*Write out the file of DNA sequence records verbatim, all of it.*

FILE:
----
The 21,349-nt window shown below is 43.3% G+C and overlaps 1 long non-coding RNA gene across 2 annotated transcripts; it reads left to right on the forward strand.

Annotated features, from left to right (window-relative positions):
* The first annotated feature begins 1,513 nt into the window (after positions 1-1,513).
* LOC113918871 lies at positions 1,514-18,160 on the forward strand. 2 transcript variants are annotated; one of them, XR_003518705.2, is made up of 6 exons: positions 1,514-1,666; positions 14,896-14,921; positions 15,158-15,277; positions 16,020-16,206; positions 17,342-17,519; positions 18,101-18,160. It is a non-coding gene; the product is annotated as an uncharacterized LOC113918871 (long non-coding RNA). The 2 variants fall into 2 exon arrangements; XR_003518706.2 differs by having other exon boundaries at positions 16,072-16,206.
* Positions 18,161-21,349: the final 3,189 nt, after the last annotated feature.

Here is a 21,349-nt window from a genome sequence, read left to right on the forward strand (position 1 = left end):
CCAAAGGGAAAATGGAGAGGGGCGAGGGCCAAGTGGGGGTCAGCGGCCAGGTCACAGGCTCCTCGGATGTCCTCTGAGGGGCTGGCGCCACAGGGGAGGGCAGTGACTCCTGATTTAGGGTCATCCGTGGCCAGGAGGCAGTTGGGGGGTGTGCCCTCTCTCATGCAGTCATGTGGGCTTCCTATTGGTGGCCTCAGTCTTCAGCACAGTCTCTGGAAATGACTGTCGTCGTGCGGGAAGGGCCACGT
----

The 21,349-nt window shown below is 43.3% G+C and overlaps 1 long non-coding RNA gene across 2 annotated transcripts; it reads left to right on the forward strand.

Annotated features, from left to right (window-relative positions):
* The first annotated feature begins 1,513 nt into the window (after positions 1-1,513).
* LOC113918871 lies at positions 1,514-18,160 on the forward strand. 2 transcript variants are annotated; one of them, XR_003518705.2, is made up of 6 exons: positions 1,514-1,666; positions 14,896-14,921; positions 15,158-15,277; positions 16,020-16,206; positions 17,342-17,519; positions 18,101-18,160. It is a non-coding gene; the product is annotated as an uncharacterized LOC113918871 (long non-coding RNA). The 2 variants fall into 2 exon arrangements; XR_003518706.2 differs by having other exon boundaries at positions 16,072-16,206.
* Positions 18,161-21,349: the final 3,189 nt, after the last annotated feature.

Here is a 21,349-nt window from a genome sequence, read left to right on the forward strand (position 1 = left end):
CCAAAGGGAAAATGGAGAGGGGCGAGGGCCAAGTGGGGGTCAGCGGCCAGGTCACAGGCTCCTCGGATGTCCTCTGAGGGGCTGGCGCCACAGGGGAGGGCAGTGACTCCTGATTTAGGGTCATCCGTGGCCAGGAGGCAGTTGGGGGGTGTGCCCTCTCTCATGCAGTCATGTGGGCTTCCTATTGGTGGCCTCAGTCTTCAGCACAGTCTCTGGAAATGACTGTCGTCGTGCGGGAAGGGCCACGT